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A review by Kyle Sanders
Directed by Christian Petzold
Music Box Films
A man dies and goes to Hell. But before he can enter, he has to go through registration. He spends hours looking for the registration office, without any luck. Finally, he runs into another man and asks "Where do you register for Hell?"
The other man answers: "Sir, this IS Hell."
This story is referenced in the new film Transit, but it also serves as an allegorical theme to the film's plot. Directed by Christian Petzold, Transit is about the hellish plight of being a stranded refugee. To avoid the ever-growing spread of fascism in Paris, German-born Georg (Franz Rogowski, Joaquin Phoenix's Euro-doppelganger) flees to Marseilles along with an injured writer. The writer dies before reaching their destination, and Georg assumes the dead man's identity and claims his transit papers.
While in Marseilles, Georg meets other refugees from around the world, including a hapless conductor and an annoyed landlady stuck with caring for her former tenants' dogs. He also befriends a deaf mother and her young son--the wife and child of a fallen, former comrade. He also has continuous encounters with a mysterious woman, Marie, that leads him to find out she is hopelessly searching for her husband--the man whose identity Georg has stolen.
As humans, our identities are all that we have, and without them, we are helpless. Identity is a major theme in Transit, be it with the privilege of owning or obtaining a visa and transit papers, or the feelings of shame, helplessness, and abandonment when losing or not having either items. There are even instances of mistaken identity, the plot point that leads Georg to Marie. Without identity is like being without a soul--without life--as many of these characters haunt the streets of Marseilles, without any place to go other than the French embassy, waiting hours in line with little chance of receiving permission to go elsewhere. At first, it seems as though the film is narrated in third person, but in fact, is told by the owner of a French bistro, observing the misfortunes of Georg and those he encounters, as they remain in stagnant limbo drifting through the port city.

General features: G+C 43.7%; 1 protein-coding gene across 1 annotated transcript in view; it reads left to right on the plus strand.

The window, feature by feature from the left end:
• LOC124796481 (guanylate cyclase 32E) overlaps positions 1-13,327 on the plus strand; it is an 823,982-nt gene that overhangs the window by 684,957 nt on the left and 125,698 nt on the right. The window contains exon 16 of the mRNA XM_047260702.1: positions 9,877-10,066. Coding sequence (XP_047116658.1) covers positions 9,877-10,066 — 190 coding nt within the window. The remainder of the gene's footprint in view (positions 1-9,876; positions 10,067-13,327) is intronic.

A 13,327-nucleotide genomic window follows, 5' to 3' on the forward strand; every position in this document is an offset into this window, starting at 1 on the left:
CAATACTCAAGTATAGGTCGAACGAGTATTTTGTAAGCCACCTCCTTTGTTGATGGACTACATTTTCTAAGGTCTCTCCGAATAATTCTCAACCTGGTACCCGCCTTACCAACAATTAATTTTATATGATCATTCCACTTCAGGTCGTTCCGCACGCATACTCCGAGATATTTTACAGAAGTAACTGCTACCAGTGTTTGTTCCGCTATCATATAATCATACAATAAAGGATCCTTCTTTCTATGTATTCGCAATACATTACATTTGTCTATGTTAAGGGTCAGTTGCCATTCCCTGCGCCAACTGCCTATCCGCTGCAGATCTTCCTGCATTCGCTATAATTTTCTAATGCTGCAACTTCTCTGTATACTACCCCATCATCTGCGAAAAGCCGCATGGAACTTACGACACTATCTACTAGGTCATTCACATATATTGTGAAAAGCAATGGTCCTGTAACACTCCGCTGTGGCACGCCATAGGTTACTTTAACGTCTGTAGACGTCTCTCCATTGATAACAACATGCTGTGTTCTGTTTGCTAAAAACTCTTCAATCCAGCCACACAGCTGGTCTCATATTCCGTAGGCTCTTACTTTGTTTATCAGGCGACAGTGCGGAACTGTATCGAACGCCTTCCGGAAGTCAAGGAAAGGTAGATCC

There's something very haunting about this film. Petzold's camera beautifully captures the aquatic scenery of Marseilles and yet gives it a claustrophobic atmosphere, filming in the cramped spaces of hotel hallways, waiting areas, and train cars. The performances are captivating, especially of lead Rogowski, playing a fraudulent character seemingly innocent and yet always within one step from getting caught. The plot was adapted from a 1944 novel by Anna Segher, and yet the unfortunate circumstances of displaced people remains refreshingly relevant. As American citizens, sometimes it is difficult for us to look past the privileges we often take for granted to understand what it is like to be without place to call home. As the film ended, one line of Marie's dialogue stayed with me: "Who is the first to forget: the one who leaves, or the one who is left?"
Last fall, I remember seeing this film included on the list of submissions during last year's Chicago International Film Festival. I had planned on seeing it, but ultimately did not have the time. This time, I was given a second chance--something many of Transit's characters will continue to wait for and yet will never be provided.
Transit is now playing at Music Box Theatre at 3733 Southport Avenue
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